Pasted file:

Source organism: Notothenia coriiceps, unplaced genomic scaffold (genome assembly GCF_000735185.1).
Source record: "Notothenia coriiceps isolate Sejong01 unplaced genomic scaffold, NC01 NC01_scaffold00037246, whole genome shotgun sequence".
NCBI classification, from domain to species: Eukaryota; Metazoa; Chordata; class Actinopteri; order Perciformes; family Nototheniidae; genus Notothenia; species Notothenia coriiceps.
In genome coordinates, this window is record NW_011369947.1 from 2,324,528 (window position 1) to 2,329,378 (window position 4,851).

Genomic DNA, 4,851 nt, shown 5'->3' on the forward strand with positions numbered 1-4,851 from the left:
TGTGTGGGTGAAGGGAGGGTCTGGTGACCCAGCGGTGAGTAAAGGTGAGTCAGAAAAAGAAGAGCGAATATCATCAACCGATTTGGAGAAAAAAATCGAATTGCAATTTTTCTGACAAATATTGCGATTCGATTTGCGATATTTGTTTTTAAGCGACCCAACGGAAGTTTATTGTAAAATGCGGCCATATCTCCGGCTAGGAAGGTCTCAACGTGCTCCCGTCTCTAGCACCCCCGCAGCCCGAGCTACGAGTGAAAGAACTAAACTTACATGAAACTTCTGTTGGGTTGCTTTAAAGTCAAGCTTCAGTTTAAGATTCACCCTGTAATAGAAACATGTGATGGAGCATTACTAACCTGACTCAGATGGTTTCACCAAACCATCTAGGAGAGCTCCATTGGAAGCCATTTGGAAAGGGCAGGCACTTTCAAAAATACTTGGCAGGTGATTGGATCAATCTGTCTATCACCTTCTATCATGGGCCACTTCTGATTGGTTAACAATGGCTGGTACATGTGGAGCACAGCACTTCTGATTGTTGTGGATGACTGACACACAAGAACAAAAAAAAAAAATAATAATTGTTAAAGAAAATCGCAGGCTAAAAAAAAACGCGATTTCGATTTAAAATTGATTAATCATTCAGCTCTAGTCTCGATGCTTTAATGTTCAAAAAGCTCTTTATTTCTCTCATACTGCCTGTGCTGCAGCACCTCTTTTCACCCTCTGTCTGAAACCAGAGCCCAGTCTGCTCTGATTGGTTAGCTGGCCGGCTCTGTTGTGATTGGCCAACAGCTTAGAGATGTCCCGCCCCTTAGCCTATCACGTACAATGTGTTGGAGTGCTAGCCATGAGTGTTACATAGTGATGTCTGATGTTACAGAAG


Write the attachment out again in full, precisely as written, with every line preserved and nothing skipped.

Source organism: Notothenia coriiceps, unplaced genomic scaffold (genome assembly GCF_000735185.1).
Source record: "Notothenia coriiceps isolate Sejong01 unplaced genomic scaffold, NC01 NC01_scaffold00037246, whole genome shotgun sequence".
NCBI classification, from domain to species: Eukaryota; Metazoa; Chordata; class Actinopteri; order Perciformes; family Nototheniidae; genus Notothenia; species Notothenia coriiceps.
In genome coordinates, this window is record NW_011369947.1 from 2,324,528 (window position 1) to 2,329,378 (window position 4,851).

Genomic DNA, 4,851 nt, shown 5'->3' on the forward strand with positions numbered 1-4,851 from the left:
TGTGTGGGTGAAGGGAGGGTCTGGTGACCCAGCGGTGAGTAAAGGTGAGTCAGAAAAAGAAGAGCGAATATCATCAACCGATTTGGAGAAAAAAATCGAATTGCAATTTTTCTGACAAATATTGCGATTCGATTTGCGATATTTGTTTTTAAGCGACCCAACGGAAGTTTATTGTAAAATGCGGCCATATCTCCGGCTAGGAAGGTCTCAACGTGCTCCCGTCTCTAGCACCCCCGCAGCCCGAGCTACGAGTGAAAGAACTAAACTTACATGAAACTTCTGTTGGGTTGCTTTAAAGTCAAGCTTCAGTTTAAGATTCACCCTGTAATAGAAACATGTGATGGAGCATTACTAACCTGACTCAGATGGTTTCACCAAACCATCTAGGAGAGCTCCATTGGAAGCCATTTGGAAAGGGCAGGCACTTTCAAAAATACTTGGCAGGTGATTGGATCAATCTGTCTATCACCTTCTATCATGGGCCACTTCTGATTGGTTAACAATGGCTGGTACATGTGGAGCACAGCACTTCTGATTGTTGTGGATGACTGACACACAAGAACAAAAAAAAAAAATAATAATTGTTAAAGAAAATCGCAGGCTAAAAAAAAACGCGATTTCGATTTAAAATTGATTAATCATTCAGCTCTAGTCTCGATGCTTTAATGTTCAAAAAGCTCTTTATTTCTCTCATACTGCCTGTGCTGCAGCACCTCTTTTCACCCTCTGTCTGAAACCAGAGCCCAGTCTGCTCTGATTGGTTAGCTGGCCGGCTCTGTTGTGATTGGCCAACAGCTTAGAGATGTCCCGCCCCTTAGCCTATCACGTACAATGTGTTGGAGTGCTAGCCATGAGTGTTACATAGTGATGTCTGATGTTACAGAAG